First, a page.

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String of turtles, also known as Peperomia prostrata (its scientific name), is an absolutely lovely trailing plant known for the stunning variegated patterns on its leaves that resemble a turtle’s shell. In this post, I’ll review an easy string of turtles care and propagation guide.
Is String of Turtles a Succulent?
String of turtles is a semi-succulent. It is native to Brazilian rainforests, not to dry areas like most succulents, but it has succulent-like leaves that store water. This is key to some of its care requirements which I’ll be describing below.
Is String of Turtles Rare?
String of turtles used to be very difficult to find, but it is becoming easier to get your hands on. The plant stays relatively small and does not grow very fast, so larger string of turtles plants will be hard to find or more expensive. Now that we’ve addressed that…
Where Can I Buy a String of Turtles?
You can easily find string of turtles as cuttings or plants on Etsy. Check out this gorgeous hanging basket string of turtles from one of my favorite Etsy shops!
String of Turtles Care
How Much Light Does String of Turtles Need?
String of turtles needs bright, indirect light. It can be grown in medium, indirect light but, as with all plants, the variegation is best maintained in bright light.
Don’t leave this plant in direct sun, or the poor little turtles could burn!
No sunlight? No problem! Grow lights are a real lifesaver. I keep most of my plants under grow lights these days. Check out my two current favorites below.
My guide to grow lights for indoor plants has more helpful info, too.
Since they store water in their fleshy leaves, string of turtles does not need to be watered often. Let the potting mix dry out in between waterings, and do not overwater them or you could put your plant at risk of root rot.
Be sure to feel the potting mix first to determine how wet or dry it is before you water!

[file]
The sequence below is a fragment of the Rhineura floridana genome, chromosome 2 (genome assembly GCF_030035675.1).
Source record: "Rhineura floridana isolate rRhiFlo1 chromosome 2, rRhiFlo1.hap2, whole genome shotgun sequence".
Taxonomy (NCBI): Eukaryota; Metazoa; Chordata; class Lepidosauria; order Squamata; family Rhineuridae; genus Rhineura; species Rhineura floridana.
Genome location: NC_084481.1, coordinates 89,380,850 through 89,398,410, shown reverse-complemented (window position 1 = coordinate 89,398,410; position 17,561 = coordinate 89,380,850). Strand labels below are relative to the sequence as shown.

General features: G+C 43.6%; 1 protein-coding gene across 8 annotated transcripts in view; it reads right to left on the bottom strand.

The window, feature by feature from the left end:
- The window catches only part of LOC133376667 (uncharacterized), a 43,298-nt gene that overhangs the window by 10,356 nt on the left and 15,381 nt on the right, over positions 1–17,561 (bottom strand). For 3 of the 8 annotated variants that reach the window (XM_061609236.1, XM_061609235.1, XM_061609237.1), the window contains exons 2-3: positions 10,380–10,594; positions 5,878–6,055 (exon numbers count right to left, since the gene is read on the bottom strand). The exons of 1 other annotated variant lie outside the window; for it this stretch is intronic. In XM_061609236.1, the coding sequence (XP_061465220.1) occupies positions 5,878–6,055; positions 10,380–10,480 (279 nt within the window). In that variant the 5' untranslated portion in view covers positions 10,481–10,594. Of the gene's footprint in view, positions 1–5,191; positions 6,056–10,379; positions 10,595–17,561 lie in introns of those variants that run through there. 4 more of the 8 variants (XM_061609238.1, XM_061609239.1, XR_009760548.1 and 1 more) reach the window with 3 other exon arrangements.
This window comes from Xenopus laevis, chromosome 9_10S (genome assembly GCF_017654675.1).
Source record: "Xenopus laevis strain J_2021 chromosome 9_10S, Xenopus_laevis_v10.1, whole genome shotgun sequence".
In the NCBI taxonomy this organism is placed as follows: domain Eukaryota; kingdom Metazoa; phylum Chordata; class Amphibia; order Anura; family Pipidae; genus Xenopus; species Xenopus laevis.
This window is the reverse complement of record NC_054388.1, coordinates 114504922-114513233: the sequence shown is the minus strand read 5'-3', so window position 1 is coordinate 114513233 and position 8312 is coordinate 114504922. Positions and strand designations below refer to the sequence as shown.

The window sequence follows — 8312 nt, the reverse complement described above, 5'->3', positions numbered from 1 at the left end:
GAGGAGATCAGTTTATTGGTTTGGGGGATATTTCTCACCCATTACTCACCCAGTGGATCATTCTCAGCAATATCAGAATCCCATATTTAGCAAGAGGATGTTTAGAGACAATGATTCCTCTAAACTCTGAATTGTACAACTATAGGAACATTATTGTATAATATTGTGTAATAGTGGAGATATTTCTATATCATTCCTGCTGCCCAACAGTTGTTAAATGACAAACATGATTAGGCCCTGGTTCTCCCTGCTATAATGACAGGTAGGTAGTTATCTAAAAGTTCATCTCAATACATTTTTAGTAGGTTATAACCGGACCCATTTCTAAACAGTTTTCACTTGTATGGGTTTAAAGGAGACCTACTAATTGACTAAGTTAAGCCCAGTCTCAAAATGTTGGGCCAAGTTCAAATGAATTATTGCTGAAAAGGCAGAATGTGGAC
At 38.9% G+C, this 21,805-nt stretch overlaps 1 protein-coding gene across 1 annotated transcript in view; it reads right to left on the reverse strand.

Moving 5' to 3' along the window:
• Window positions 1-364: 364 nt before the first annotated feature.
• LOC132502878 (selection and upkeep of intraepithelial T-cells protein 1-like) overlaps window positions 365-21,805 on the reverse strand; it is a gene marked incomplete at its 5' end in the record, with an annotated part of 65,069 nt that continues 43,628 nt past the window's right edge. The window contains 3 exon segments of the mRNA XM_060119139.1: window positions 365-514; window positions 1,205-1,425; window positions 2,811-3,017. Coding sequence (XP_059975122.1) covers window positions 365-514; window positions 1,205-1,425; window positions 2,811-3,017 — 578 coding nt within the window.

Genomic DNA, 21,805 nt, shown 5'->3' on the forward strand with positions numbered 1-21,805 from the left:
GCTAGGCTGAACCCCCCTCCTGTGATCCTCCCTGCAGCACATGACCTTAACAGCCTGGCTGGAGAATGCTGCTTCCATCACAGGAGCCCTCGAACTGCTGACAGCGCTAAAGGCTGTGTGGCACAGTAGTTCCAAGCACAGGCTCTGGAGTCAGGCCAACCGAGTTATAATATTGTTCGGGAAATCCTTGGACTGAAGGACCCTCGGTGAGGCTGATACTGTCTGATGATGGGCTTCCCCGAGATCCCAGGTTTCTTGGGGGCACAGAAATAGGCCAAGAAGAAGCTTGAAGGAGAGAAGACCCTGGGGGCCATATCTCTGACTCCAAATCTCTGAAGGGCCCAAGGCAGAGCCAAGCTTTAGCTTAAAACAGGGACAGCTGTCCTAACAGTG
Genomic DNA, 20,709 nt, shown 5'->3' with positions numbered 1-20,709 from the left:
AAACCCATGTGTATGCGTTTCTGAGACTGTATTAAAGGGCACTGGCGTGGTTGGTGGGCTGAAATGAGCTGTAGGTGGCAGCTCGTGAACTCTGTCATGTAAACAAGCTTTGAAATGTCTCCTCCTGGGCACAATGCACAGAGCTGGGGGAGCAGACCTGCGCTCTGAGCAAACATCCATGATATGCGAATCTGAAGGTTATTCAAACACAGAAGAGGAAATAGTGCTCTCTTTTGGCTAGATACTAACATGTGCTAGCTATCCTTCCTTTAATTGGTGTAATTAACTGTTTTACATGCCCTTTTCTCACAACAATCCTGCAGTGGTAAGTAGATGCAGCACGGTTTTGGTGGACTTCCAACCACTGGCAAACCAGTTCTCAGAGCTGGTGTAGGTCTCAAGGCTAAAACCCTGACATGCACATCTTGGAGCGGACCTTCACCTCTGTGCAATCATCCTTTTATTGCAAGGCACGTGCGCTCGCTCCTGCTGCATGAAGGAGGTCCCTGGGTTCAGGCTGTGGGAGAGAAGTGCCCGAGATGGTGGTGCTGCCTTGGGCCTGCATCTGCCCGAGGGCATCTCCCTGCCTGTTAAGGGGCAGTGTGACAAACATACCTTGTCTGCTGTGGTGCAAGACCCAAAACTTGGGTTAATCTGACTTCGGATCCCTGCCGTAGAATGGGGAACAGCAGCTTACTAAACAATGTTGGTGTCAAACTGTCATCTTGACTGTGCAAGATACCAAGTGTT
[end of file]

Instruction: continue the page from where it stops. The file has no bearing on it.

Should You Mist String of Turtles?
This is where things might get a little tricky. While string of turtles is a semi-succulent, being native to rainforests, they do like extra humidity in their environment. Misting every few days is one way to do this.
I prefer a method a little more foolproof and longer lasting—using a humidifier. I really like the humidifier below because it has a three-day run time!
I’ve also seen cactus and succulent potting mix recommended. If you use this, just make sure it doesn’t get compacted over time.
You can fertilize your string of turtles twice a month during the spring, and once a month during the summer, using a liquid houseplant fertilizer diluted to half strength.
String of turtles plants have shallow root systems and grow slowly. Although they grow in length, they don’t tend to get too big and wide for their pots. One thing to keep in mind is that “repotting” can sometimes just mean keeping the plant in the same pot but replacing the potting mix.
Replace the potting mix once a year, and only repot the plant in a new pot if it has clearly outgrown its current pot. In that case, use a pot the next size up from its current pot that has drainage. And, always remember it’s best to repot in the spring or summer, if possible.
You shouldn’t need to prune your string of turtles regularly, but you can prune off any unruly or leggy strands, and any dead or dying strands or leaves. Don’t prune off more than a third of your plant at once, but you shouldn’t have to do this anyway.
Save any healthy strands you remove for propagation! I’ll discuss that in the next section.